Opening Remarks for the 6th Annual Walk for Water

Remarks
Jennifer Haverkamp, the Special Representative on the Environment and Water
Washington, DC
June 2, 2016


Welcome to the 6th Annual Walk for Water! I am Jennifer Haverkamp, the Special Representative on the Environment and Water. Thank you to the Office of Management Policy, Rightsizing, and Innovation (M/PRI) for organizing another great Walk for Water this year. What a beautiful day. It’s great to see so many friends and colleagues. I know everyone is ready to walk so I won’t be long. I even see some of you carrying water bottles – we all know the importance of water – for our health, to grow food and produce energy, and to ensure sustainable living environments for evrything on this planet.

Despite how important water is, many people throughout the world lack the water they need to meet basic needs. Addressing these challenges is a priority for the United States. The United States is working to create a more water secure world by increasing access to safe drinking water and sanitation, improving water resources management, and promoting cooperation over shared waters. More than 20 U.S. government agencies and departments make major contributions to international water and sanitation challenges. USAID and the Millennium Challenge Corporation have allocated $6.3 billion for water-related projects in more than 60 countries from 2007 to 2014.

USAID, under its recently launched Water and Development Strategy in 2013 has provided improved access to safe drinking water to more than 7.6 million and improved access to sanitation to 4.3 million people.

But this walk isn’t about what’s been done but what is still left to do.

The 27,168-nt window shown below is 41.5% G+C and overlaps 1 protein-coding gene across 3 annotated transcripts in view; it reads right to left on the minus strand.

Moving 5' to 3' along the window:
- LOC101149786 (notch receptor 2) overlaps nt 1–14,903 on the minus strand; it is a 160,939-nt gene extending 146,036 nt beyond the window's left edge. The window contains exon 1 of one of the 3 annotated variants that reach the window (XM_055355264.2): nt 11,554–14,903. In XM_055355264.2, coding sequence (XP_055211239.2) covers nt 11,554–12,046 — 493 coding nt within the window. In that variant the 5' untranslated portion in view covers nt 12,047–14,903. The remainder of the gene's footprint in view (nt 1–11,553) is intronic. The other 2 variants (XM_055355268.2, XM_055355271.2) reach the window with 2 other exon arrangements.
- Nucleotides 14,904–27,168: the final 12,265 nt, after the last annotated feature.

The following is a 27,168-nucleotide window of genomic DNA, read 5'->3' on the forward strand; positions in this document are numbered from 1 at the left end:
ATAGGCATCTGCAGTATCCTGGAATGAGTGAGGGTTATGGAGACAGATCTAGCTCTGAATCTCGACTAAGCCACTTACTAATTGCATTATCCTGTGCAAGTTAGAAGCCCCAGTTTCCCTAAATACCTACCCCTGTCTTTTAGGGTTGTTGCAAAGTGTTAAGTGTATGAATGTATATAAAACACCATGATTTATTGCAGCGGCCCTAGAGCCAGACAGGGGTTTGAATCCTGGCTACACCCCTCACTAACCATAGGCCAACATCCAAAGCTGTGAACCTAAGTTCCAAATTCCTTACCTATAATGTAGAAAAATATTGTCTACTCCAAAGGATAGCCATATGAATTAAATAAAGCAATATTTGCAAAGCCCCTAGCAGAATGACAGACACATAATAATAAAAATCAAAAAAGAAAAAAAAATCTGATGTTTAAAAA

Some 1.5 to 2 billion people in the world still lack access to safe drinking water. Another 2.5 billion do not have access to basic sanitation facilities. This burden falls disproportionately to women and girls. In many developing countries, women and girls are responsible for collecting water for their families. On average, these women and girls walk 6 kilometers – approximately 3.5 miles – everyday to get water for their communities. This is the distance we are walking today. We are walking today to highlight the importance of water, to remember the special needs of women and girls, and to demonstrating our commitment to creating a more water secure future for all of us. So let’s walk.

Before the fun begins, I want to thank the Swedish Ambassador to the United States, Björn Lyrvall, and the rest of the Swedish Embassy for participating in the Walk for Water and for hosting the half-way point activities.

I also want to thank all of you who are participating in this walk today! Water is a most precious resource and we can all do our part to raise awareness of water issues. Remember to use hashtag #6Kwaterwalk in your social media postings…and enjoy the walk!